Well, we had all these children out planting trees, see, because we figured that…that was part of their education, to see how you know the root systems…and also the sense of responsibility, taking care of things, being individually responsible. You know what I mean. And the trees all died. They were orange trees. I don’t know why they died, they just died. Something wrong with the soil possibly or maybe the stuff we got from the nursery wasn’t the best. We complained about it. So we’ve got thirty kids there, each kid had his or her own little tree to plant, and we’ve got these thirty dead trees. All these kids looking at these little brown sticks. It was depressing.
So begins Donald Barthelme’s short story “The School”.
Back at university, a friend of mine scoffed when I said that I had never heard of Barthelme. She immediately went to her bookshelf to retrieve her copy of 60 Stories, opened the book to “The School” and then proceeded to read the story to me. I swear those five minutes changed my life.
While I have a lot of love for the short story in general, very few of them take my breath away, and “The School” was one of the first to do so. It’s hard to pinpoint why the story works so well for me, but a lot of it has to do with the choice of narrator, a teacher, who is fundamentally as lost and confused as his students are. The blurring of the line between student and teacher is a theme Barthelme would return to again and again (such as the wonderful “Me and Miss Mandible”), but he really nails it here in less than 1,200 words.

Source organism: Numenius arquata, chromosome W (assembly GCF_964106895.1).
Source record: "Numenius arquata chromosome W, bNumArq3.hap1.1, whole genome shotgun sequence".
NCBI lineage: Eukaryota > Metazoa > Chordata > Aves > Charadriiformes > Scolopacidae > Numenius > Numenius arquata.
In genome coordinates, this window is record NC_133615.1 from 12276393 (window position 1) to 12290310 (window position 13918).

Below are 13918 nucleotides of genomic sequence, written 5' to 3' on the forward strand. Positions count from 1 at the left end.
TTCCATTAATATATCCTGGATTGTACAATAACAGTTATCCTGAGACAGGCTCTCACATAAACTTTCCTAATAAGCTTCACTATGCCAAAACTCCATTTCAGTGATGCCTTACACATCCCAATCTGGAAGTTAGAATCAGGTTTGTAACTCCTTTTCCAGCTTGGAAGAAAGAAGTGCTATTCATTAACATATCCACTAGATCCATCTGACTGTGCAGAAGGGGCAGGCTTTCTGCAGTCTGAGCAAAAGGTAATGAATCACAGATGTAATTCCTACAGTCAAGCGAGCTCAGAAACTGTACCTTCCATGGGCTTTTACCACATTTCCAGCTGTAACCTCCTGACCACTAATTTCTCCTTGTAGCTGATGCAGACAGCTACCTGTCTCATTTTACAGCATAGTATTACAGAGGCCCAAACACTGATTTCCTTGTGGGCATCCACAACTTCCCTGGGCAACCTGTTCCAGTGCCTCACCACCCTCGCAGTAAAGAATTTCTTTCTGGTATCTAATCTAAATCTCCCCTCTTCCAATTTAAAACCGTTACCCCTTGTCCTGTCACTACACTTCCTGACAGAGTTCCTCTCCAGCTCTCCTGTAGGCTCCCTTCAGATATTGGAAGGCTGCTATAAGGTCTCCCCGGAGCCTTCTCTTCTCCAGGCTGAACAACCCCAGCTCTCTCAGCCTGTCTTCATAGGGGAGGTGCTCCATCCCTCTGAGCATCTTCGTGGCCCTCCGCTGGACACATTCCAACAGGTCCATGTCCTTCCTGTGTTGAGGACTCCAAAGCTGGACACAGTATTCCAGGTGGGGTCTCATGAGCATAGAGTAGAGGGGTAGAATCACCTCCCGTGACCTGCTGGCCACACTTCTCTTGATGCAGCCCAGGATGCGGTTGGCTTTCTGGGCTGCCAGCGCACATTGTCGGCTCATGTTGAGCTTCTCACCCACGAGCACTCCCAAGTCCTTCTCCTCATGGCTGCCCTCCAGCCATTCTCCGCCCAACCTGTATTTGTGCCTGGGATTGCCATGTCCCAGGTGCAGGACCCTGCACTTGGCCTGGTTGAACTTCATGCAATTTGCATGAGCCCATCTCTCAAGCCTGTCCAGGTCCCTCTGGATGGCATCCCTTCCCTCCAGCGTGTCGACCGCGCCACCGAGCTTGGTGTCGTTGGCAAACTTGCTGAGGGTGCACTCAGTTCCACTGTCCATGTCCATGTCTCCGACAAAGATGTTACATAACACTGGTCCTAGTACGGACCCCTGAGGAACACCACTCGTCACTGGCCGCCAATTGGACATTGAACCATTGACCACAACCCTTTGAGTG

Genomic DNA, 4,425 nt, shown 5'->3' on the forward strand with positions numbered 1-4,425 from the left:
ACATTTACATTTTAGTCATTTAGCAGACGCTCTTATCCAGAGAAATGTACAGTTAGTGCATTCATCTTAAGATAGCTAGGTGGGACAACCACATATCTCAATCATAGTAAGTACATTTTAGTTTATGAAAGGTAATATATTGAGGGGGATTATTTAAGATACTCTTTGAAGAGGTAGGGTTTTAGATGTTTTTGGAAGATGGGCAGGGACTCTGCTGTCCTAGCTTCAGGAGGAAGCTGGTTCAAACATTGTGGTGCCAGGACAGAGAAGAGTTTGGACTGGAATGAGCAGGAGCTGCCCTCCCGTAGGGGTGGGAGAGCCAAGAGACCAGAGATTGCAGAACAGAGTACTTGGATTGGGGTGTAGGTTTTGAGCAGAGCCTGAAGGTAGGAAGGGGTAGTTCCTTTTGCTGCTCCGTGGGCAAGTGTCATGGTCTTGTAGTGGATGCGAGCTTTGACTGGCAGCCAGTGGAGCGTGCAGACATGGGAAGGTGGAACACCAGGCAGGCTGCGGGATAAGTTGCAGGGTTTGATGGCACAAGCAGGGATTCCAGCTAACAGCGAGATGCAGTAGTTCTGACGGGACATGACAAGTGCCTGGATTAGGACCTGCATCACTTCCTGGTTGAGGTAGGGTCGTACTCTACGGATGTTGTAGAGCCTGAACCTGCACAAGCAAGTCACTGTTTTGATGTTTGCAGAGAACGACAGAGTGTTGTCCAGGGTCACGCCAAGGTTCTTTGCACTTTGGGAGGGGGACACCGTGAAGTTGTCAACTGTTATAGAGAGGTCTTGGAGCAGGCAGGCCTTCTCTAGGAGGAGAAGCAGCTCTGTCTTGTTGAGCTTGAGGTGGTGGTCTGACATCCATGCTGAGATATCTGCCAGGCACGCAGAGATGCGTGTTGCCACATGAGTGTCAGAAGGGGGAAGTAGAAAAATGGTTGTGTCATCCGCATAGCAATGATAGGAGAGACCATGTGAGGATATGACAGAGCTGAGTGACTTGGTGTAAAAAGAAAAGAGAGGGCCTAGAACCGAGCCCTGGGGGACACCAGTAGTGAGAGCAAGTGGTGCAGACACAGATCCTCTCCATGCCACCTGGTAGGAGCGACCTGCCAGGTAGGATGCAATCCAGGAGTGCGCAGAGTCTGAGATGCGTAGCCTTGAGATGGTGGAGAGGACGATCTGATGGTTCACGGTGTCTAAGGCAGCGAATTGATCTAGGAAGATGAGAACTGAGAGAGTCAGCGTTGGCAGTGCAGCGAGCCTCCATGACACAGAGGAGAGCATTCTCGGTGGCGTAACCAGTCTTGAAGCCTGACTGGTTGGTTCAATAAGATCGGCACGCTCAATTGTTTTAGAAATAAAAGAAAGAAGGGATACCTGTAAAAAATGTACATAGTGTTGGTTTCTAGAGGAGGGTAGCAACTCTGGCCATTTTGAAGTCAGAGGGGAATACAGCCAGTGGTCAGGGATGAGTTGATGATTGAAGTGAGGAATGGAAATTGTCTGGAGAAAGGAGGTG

Barthelme is one of the few American writers who really knew how to make a few words count, and “The School” is a great example of his minimalistic style, packing in enough ideas and emotion to fuel a novella, if not more.
It’s a fantastic compressed narrative, as well as a stunning monologue.
Sadly, since his death in 1989, Barthelme tends to be overlooked more often than not, which is a real shame.
His ability to seamlessly make the transition from drama and comedy and back again – creating an eerie balance that reflects real life – is unparalleled. Without his work, I’d argue that literature today – especially short fiction – would look very different than it does now.
Read “The School” right here.